When the revolution came of age

Paris Libre, 1871Paris Libre, 1871 by Jacques Rougerie
My rating: 5 of 5 stars

No one knows more about the Paris Commune than Jacques Rougerie, and no one has done more balanced and meditated research. This small book is an excellent synthesis and overview of his investigations of some of the most debated aspects: Was it the last flare-up of the sans-culottes, or the first socialist proletarian revolution? Or (as its enemies maintained) just an opportunity for wanton pillage by the "dangerous classes"? And what was it really about?
Rougerie's starting point was to ask, Who were the activists and what did they want? To find out, he pored through the records of the trials of suspected communeux in a pioneering statistical study, classifying them by age, sex, origin (many were born far from Paris), and — especially important for class analysis — occupation. This is not a fair sample of all those who fought for the Commune, both because so many had been killed and because the government accusers snatched up any suspect, often on no more evidence than a denunciation by a frightened or jealous neighbor. But it's a very long list, and the best sample we have. His conclusion: most were workers, though many were also employers and almost all in very small shops.
Who were their enemies? Here evidence comes not just from official declarations by the Commune, but also popular songs, the popular scandal sheet Père Duchène, and reports by observers of the political clubs. The main enemy by far was the Catholic church, including the clergy and the whole ecclesiastical establishment; next, the grocers, for hoarding and high prices; and finally, the landlords, demanding exorbitant rents. Big industrialists and financiers were not part of this list.
What did they want? Mostly, liberté, égalité, fraternité, with no clearer idea, but also cooperatives where workers would themselves make the rules and earn the full product of their labor. They would work with existing capitalist owners who were willing to cooperate, but if reluctantly they had to take possession themselves (reluctance due to the complexities of running an industry if you've never done it before), they had no doubt that they would compensate the owner for his fair share.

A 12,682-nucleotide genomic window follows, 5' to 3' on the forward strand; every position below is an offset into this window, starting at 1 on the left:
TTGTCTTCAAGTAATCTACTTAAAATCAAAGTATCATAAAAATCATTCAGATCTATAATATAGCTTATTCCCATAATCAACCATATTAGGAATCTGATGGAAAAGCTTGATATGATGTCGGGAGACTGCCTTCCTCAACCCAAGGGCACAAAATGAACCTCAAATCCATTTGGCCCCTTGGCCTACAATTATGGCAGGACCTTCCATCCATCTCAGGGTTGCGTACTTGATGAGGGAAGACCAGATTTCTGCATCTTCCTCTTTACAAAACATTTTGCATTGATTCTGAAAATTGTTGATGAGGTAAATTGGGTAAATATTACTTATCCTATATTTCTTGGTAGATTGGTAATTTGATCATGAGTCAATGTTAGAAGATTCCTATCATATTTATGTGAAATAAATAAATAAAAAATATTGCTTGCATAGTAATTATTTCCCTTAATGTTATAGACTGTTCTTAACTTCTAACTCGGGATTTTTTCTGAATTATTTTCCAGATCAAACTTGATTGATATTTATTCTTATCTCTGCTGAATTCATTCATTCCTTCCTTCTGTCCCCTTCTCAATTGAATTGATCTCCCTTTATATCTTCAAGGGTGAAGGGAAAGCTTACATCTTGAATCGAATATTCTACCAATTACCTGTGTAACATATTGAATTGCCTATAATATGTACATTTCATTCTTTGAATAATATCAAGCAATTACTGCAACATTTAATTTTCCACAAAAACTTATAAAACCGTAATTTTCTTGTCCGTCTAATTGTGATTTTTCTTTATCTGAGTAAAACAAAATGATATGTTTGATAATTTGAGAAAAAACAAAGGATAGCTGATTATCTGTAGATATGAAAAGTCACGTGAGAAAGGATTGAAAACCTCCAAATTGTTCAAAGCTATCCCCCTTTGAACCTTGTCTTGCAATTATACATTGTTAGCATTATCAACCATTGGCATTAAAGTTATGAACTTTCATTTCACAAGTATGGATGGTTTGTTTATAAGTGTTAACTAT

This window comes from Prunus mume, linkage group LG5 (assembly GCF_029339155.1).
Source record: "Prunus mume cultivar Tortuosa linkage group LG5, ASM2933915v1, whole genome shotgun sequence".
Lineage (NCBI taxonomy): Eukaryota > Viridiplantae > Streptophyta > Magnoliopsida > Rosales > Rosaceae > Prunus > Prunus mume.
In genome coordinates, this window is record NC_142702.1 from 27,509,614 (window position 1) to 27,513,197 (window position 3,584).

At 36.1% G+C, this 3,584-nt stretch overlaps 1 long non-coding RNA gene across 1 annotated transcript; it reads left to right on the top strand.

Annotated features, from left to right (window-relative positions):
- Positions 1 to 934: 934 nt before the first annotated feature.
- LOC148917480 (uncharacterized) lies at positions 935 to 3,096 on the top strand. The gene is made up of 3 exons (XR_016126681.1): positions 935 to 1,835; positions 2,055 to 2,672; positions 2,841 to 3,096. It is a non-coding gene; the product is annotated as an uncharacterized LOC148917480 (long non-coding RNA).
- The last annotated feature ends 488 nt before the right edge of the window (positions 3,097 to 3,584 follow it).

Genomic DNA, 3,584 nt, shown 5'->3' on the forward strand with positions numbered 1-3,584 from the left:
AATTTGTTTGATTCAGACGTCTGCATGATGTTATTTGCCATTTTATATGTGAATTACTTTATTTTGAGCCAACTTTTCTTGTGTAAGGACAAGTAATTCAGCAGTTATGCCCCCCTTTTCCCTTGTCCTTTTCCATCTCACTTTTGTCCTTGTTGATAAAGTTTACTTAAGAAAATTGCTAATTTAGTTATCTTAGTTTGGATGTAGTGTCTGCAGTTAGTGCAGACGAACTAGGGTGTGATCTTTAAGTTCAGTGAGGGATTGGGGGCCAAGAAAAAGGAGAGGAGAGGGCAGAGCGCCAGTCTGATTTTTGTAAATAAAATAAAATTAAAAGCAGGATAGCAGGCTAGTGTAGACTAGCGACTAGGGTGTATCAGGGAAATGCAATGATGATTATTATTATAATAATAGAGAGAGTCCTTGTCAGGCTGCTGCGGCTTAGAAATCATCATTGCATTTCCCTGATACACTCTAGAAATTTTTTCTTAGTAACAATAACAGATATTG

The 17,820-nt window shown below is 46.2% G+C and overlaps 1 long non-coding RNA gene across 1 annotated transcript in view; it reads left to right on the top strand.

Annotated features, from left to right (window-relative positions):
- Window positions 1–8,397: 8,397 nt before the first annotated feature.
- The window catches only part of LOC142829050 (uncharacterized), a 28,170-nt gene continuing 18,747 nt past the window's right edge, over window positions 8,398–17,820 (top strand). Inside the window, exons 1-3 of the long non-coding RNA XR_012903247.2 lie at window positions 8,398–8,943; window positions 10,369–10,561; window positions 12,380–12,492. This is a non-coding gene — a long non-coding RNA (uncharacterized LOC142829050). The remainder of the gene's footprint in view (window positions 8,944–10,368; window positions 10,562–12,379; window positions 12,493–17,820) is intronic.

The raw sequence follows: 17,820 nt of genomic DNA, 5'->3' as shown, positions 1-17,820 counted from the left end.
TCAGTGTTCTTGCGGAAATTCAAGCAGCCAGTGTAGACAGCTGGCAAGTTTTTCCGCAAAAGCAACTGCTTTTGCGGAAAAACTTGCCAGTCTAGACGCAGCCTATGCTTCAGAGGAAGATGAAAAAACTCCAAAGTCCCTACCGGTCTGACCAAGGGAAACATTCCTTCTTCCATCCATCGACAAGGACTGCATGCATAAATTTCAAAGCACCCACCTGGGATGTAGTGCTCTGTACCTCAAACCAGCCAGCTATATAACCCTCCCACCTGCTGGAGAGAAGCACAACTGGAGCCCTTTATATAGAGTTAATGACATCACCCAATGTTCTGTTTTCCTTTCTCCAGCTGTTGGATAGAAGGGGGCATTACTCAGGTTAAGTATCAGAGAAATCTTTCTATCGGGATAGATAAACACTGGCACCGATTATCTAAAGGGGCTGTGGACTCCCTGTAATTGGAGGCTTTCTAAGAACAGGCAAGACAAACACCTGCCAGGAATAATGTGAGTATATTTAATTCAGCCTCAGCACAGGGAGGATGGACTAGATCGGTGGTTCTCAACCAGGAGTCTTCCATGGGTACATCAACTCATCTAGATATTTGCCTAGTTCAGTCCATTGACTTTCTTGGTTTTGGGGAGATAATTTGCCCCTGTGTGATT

This analysis, the main part of the book, was originally published in 1971, but here he adds a preface written in 2004, critiquing certain points in the light of more recent research. These include greater emphasis on the active role of women and women's organizations, and a de-mythicizing of the military campaign. The communeux did not everywhere defend every barricade down to the last cartridge; neighborly relations and traditions determined the tenacity of their defense, fiercest in the "red belt" in the easternmost and southeastern arrondissements; the massacres by the invading Versaillais was not the work of crazed or fanatical soldiers uncontrolled by their commanders, but rather a deliberate strategy and the result of a wholesale remaking of the French army after its disastrous defeat in the war against Prussia and its ineffectiveness in the first days of the Commune.
Was it socialist? Rougerie thinks, yes, but socialism as understood in 1871 — which was not explicitly "anti-capitalist" but strongly for "Liberté, égalité, fraternité" in the new conditions of incipient industrialization. And it enjoyed a brief but glorious, even festive moment as a "free city", launching (but without time to complete them) advanced reforms in education, industry and local government that would later become standards for revolutionaries everywhere. Yes, he thinks, it was the last of a certain kind of mass urban uprising by people of various social classes united only by anger against poverty and injustice, but also a forerunner of more modern, class-oriented revolts.

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Some revolutionary history: Chicago, 1960s and on

Thanks to my friend Tony Báez for forwarding this article — a much more detailed report on a Chicago-based movement that I discussed briefly in my book Hispanic Nation. And I send saludos to Omar López and ChaCha Jiménez, whom I haven't seen now for many years but who are still active raising Cain and consciousness.

 Newspapers of the Young Lords Organization, by Michael Gonzales.